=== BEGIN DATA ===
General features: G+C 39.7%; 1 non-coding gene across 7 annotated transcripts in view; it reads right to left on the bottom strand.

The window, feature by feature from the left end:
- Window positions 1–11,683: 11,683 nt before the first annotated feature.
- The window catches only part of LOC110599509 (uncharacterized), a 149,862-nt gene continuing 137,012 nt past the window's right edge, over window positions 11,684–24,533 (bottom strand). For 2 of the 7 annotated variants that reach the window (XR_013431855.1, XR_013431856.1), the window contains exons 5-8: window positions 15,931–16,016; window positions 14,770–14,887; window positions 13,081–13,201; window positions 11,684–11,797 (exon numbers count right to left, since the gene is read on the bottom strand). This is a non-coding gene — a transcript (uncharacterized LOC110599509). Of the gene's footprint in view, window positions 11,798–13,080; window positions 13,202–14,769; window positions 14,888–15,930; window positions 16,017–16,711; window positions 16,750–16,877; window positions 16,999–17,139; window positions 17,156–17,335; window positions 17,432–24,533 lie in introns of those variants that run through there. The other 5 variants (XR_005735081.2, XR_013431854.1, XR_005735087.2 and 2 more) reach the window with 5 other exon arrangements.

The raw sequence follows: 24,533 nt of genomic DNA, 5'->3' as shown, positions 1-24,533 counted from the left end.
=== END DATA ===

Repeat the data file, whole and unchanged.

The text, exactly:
General features: G+C 39.7%; 1 non-coding gene across 7 annotated transcripts in view; it reads right to left on the bottom strand.

The window, feature by feature from the left end:
- Window positions 1–11,683: 11,683 nt before the first annotated feature.
- The window catches only part of LOC110599509 (uncharacterized), a 149,862-nt gene continuing 137,012 nt past the window's right edge, over window positions 11,684–24,533 (bottom strand). For 2 of the 7 annotated variants that reach the window (XR_013431855.1, XR_013431856.1), the window contains exons 5-8: window positions 15,931–16,016; window positions 14,770–14,887; window positions 13,081–13,201; window positions 11,684–11,797 (exon numbers count right to left, since the gene is read on the bottom strand). This is a non-coding gene — a transcript (uncharacterized LOC110599509). Of the gene's footprint in view, window positions 11,798–13,080; window positions 13,202–14,769; window positions 14,888–15,930; window positions 16,017–16,711; window positions 16,750–16,877; window positions 16,999–17,139; window positions 17,156–17,335; window positions 17,432–24,533 lie in introns of those variants that run through there. The other 5 variants (XR_005735081.2, XR_013431854.1, XR_005735087.2 and 2 more) reach the window with 5 other exon arrangements.

The raw sequence follows: 24,533 nt of genomic DNA, 5'->3' as shown, positions 1-24,533 counted from the left end.